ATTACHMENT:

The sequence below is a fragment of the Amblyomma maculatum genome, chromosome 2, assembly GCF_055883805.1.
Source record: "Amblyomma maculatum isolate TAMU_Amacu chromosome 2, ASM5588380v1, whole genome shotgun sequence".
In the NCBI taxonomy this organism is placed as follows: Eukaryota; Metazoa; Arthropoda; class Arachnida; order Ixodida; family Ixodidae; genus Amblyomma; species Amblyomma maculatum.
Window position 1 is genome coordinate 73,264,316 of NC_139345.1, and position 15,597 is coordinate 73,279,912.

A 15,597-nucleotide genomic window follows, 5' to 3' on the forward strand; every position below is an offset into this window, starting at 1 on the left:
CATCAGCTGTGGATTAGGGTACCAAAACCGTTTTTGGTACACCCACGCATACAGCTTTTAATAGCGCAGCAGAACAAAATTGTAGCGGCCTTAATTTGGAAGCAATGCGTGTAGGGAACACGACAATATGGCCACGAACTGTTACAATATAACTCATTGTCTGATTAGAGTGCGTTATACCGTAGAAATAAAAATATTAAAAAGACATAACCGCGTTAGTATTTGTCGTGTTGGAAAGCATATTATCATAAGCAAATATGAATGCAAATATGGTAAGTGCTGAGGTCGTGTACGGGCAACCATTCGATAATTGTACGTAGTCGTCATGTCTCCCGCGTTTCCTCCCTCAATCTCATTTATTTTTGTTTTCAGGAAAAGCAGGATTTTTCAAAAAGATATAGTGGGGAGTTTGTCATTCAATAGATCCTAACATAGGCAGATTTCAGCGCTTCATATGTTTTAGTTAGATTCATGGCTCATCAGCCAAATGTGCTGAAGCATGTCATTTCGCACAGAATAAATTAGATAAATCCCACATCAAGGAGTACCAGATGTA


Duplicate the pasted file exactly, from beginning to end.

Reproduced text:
The sequence below is a fragment of the Amblyomma maculatum genome, chromosome 2, assembly GCF_055883805.1.
Source record: "Amblyomma maculatum isolate TAMU_Amacu chromosome 2, ASM5588380v1, whole genome shotgun sequence".
In the NCBI taxonomy this organism is placed as follows: Eukaryota; Metazoa; Arthropoda; class Arachnida; order Ixodida; family Ixodidae; genus Amblyomma; species Amblyomma maculatum.
Window position 1 is genome coordinate 73,264,316 of NC_139345.1, and position 15,597 is coordinate 73,279,912.

A 15,597-nucleotide genomic window follows, 5' to 3' on the forward strand; every position below is an offset into this window, starting at 1 on the left:
CATCAGCTGTGGATTAGGGTACCAAAACCGTTTTTGGTACACCCACGCATACAGCTTTTAATAGCGCAGCAGAACAAAATTGTAGCGGCCTTAATTTGGAAGCAATGCGTGTAGGGAACACGACAATATGGCCACGAACTGTTACAATATAACTCATTGTCTGATTAGAGTGCGTTATACCGTAGAAATAAAAATATTAAAAAGACATAACCGCGTTAGTATTTGTCGTGTTGGAAAGCATATTATCATAAGCAAATATGAATGCAAATATGGTAAGTGCTGAGGTCGTGTACGGGCAACCATTCGATAATTGTACGTAGTCGTCATGTCTCCCGCGTTTCCTCCCTCAATCTCATTTATTTTTGTTTTCAGGAAAAGCAGGATTTTTCAAAAAGATATAGTGGGGAGTTTGTCATTCAATAGATCCTAACATAGGCAGATTTCAGCGCTTCATATGTTTTAGTTAGATTCATGGCTCATCAGCCAAATGTGCTGAAGCATGTCATTTCGCACAGAATAAATTAGATAAATCCCACATCAAGGAGTACCAGATGTA